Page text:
I sat down on the couch in Colin's room and we continued talking. He poured a cup of coffee for me from the french press that he keeps in his room. Our conversation eventually expanded into more Marxist critique of our current economy... and I quickly learned just how well-read Colin was. I probably shouldn't have been surprised, after he mentioned the night before that he'd received the Rhodes Scholarship-- and would soon be shipping off to Oxford-- but the precision with which he spoke to issues he was clearly passionate about, largely those regarding a new form of "environmental governance," was inspiring. I probably asked him too many questions. We later did an interview and he connected us with folks in Madison that would also be exceptional to interview.
We broke for brunch and then I made my way to this café that Colin and one of his other housemates recommended I travel to. I played Pokémon Go on my way here. I nearly got run over by a car, but I caught a Vulpix and was kind of proud it. While I stood on the sidewalk flicking my fingers into the middle of the street I couldn't help but feel completely ridiculous. Did the Pokémon I just caught have a high CP value? Maybe I should incubate some eggs for this long walk. Can I take a detour through the park on the lake? Catch some water Pokémon? You know... you have to catch like 200 Magikarp before you can evolve one them into a Garados?
I walked by the capital building, the largest capital building outside of DC, and I leveled up at one of the many Pokéstops conveniently located nearby. I realized I was trying to hide the fact that I was playing the game by only making occasional glances at my phone. I didn't take any photos of downtown Madison.
If Pokémon Go is disturbing, it is only so because it creates an incredibly strong lens of worldly perception in its users that can't be shared by everyone. That's what Augmented Reality is all about, really. It alters our perceptions-- or adds to them (take your linguistic pick)-- and generates an entirely new experience of the world around us. Trying to catch that wild Charizard has clearly proven such an incredibly entertaining task that it's driven many to distracted walking, but makes us feel unique, special, and somehow like we're living out our childhood dreams. With that new form of constant entertainment we find walking as a way of fulfilling in great Poké-spirations (sorry, had to)-- but also have to recognize that our phones isolate our experience in an alternative reality that has no real grounding in the physical world.
When Ben and I are biking I often wonder about the reasons why we're actually on the trip. I tried to write down the reasons why I felt so compelled to bike across the country once... or several times really... but I don't think I could come up with one concrete reason why it mattered so much that I was going to spend about 3 months of my life pedaling between time zones, state to state, biome to biome, farm to farm, city to city, and person to person.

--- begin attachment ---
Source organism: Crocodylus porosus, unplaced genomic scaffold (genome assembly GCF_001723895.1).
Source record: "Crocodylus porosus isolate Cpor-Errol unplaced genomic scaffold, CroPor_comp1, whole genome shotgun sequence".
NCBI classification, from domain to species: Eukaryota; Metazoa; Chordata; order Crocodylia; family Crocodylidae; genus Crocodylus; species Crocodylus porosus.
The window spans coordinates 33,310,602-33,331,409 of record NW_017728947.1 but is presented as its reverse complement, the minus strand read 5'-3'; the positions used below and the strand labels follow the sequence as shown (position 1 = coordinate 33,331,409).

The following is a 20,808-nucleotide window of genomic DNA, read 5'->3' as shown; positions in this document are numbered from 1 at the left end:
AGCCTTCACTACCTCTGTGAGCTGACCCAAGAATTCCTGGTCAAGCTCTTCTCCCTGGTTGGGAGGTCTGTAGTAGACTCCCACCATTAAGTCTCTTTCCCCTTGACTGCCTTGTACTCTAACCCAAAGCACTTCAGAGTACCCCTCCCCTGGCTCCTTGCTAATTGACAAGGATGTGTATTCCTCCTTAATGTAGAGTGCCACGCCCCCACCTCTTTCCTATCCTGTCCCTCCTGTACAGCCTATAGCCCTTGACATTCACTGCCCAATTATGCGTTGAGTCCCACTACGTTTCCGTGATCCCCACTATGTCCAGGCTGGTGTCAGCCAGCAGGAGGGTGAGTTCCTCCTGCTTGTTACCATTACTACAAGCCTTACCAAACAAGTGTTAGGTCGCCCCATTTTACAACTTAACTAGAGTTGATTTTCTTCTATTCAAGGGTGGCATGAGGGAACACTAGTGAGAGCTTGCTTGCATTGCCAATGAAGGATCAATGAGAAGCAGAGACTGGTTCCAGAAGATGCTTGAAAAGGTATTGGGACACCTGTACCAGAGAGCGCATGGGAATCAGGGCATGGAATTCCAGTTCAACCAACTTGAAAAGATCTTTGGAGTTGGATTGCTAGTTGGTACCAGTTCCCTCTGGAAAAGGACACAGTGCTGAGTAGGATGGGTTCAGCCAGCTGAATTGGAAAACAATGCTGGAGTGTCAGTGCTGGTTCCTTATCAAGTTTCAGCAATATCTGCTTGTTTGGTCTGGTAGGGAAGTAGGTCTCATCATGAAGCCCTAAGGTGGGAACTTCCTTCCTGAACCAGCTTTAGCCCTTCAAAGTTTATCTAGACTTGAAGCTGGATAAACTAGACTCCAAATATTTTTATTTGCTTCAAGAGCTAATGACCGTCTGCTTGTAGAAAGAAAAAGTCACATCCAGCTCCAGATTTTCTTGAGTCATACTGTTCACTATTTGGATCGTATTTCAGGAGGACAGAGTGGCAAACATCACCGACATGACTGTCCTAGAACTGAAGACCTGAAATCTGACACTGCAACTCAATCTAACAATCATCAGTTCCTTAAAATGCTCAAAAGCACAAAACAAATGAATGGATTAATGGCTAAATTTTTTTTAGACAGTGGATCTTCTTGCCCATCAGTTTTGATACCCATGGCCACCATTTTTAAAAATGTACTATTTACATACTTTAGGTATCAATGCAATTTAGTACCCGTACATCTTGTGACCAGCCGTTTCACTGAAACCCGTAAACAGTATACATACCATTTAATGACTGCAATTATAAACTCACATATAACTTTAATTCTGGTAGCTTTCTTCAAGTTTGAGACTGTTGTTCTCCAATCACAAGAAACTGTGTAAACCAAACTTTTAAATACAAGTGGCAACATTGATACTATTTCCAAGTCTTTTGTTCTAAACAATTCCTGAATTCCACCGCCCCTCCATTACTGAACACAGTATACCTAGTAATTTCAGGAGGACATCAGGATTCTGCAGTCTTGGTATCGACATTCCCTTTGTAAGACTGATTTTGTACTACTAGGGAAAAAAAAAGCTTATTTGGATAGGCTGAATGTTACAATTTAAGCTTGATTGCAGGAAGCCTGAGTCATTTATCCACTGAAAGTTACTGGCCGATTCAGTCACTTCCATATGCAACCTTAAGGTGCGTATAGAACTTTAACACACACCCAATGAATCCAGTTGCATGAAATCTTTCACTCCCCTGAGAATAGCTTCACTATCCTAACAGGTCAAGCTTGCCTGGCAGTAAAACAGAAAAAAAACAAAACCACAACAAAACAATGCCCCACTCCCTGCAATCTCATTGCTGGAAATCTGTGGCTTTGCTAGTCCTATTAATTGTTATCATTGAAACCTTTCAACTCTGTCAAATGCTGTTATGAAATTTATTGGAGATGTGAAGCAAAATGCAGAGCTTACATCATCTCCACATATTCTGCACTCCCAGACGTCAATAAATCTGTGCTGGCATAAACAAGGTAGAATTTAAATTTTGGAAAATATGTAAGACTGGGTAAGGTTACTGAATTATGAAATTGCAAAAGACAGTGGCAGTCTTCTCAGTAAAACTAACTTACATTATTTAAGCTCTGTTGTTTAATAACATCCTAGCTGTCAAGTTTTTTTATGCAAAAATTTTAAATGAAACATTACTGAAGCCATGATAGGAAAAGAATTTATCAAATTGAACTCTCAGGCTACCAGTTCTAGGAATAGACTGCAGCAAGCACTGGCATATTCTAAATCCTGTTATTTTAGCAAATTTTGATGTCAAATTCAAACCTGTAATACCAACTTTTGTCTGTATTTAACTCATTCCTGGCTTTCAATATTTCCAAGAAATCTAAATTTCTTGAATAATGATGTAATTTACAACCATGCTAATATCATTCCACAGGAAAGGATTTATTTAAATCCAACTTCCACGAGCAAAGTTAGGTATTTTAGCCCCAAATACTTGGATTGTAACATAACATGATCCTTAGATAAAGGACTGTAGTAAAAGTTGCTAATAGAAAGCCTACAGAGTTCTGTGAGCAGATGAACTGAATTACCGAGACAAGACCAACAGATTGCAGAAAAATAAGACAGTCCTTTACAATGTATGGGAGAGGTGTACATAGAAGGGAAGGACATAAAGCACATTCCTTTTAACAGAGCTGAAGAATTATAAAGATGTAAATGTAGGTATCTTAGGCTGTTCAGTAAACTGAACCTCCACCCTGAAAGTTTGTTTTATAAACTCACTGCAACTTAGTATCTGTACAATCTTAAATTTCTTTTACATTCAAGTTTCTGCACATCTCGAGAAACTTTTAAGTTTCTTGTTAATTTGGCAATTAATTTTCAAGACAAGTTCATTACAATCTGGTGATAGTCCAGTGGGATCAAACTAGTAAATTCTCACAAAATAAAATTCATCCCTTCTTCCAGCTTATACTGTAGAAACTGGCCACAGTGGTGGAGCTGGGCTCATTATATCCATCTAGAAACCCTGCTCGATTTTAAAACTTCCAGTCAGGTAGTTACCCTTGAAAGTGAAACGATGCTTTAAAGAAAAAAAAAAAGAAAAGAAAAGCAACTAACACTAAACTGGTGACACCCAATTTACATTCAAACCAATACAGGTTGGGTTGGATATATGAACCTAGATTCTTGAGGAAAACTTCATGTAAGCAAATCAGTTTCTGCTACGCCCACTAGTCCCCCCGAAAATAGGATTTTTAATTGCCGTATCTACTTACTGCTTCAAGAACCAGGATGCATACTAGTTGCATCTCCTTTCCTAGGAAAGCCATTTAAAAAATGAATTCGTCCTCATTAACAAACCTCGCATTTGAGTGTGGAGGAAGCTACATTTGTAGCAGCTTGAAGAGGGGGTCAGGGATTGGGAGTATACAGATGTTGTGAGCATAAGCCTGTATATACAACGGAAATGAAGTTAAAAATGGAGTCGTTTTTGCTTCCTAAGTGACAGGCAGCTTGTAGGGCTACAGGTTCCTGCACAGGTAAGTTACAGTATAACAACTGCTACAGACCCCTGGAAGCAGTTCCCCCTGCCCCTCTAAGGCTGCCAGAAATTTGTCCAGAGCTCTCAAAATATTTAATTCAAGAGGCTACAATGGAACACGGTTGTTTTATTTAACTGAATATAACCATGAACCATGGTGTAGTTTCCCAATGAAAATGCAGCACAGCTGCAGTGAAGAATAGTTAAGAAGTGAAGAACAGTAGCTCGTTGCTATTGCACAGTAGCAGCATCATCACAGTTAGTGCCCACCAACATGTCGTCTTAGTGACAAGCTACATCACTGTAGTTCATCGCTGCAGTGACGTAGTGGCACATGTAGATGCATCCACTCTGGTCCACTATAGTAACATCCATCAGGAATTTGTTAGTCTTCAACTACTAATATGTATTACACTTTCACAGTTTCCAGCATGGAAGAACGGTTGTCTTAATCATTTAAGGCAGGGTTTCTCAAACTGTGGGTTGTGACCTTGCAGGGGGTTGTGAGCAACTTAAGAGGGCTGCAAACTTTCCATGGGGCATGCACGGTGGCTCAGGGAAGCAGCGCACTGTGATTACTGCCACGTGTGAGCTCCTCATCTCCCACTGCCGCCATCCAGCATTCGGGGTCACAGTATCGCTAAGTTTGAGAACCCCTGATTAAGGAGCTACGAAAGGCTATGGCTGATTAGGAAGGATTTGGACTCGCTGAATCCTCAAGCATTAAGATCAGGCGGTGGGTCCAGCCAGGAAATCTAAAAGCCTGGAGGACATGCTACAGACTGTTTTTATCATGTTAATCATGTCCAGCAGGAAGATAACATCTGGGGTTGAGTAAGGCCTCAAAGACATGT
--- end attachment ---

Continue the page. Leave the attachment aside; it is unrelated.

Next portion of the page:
So I'm afforded reflection.
The experience of riding a bike ties me to the road, to my "leg machine," and to my bodily functions. I am part of the landscape. I leave a trace when the sand spins up in my tires and leaves an extended mark in the trail I'm riding. An infinite "I." Reason why I feel so spectacularly selfish sometimes. Then I'm glad to have Ben with me. We make an "=." Not sure what it equates to, but it's a comforting sign nonetheless.
Then we stop. By the lake, the abandoned dairy farm, or outside a host's home. We talk to people. I manage to find some internet. Maybe we record a story or two. We take photos. Or we don't. And the experience is relegated to memory. It feels precious. The tissues of my brain will continue to zap me with these images and recollections from time to time. If I'm not corroded by an neurodegenerative disease, like rust on my chains only a clogging in my brain not mechanics, I'll keep them with me until I stop breathing or my heart stops beating-- and the adventure ends.
I feel so lucky to have this experience. To be able ask people about their passions and why it is that they "do what they do" to address an issues like Climate Change or Environmental Degradation that can seem so nebulous at times. Not that we can't see them, I mean, they're real. They're very real. It's easy to put the pictures of glacial melt together now. It's easy to analyze global temperature means. It's easy see the erosion in the Pacific Islands that's washing away the people that live there. It's NOT easy though to imagine the future of our communities so drastically changed. Moved. What do we do?
The people we meet make this trip what it is. Even if they're not "activists." Even if we don't do an interview.
You're one of those people too.
What I'd like to do is continue to show how people can be so drastically effected by the changes we make in the landscape, by the power that we afford institutions and business, by the ambitions that we make our livelihoods-- and give reference for folks by collecting snapshots of folks we find particularly compelling for a cause both Ben and I feel quite passionate about. I would like to give you that people's lens from the back of my bike, allow you to check in, and share this with me.
We're "collecting," but the true intention lies elsewhere. It's in the written work and audio that can hopefully transport you and provide a new lens on the changing world that we're a part of. I'm still trying to figure out how to encapsulate that sensation without bludgeoning it with too much personal therapy in my writing. Like I said when I started: I want to do more, but I have to be realistic with my time. I hope this isn't too much. Sometimes I repeat myself. I tend to write cyclically. I'm probably thinking too much about it. Declaring too much. The freedom here is overwhelming-- and exciting. Oceans and continents of words. Let me know if it's what you want to hear, Mom. I'm flexible.
But I always have to get back on the bike.
Love the people. Love the road. This travel is addicting.
[Happy [late] Fourth!] days 14-26: "West. We're going West. And tomorrow we're going West... And then we'll go West some more."
July 6, 2016
days three and four: Dover and Durham, NH
June 14, 2016
Alex Freid: On Building the Post-Landfill Action Network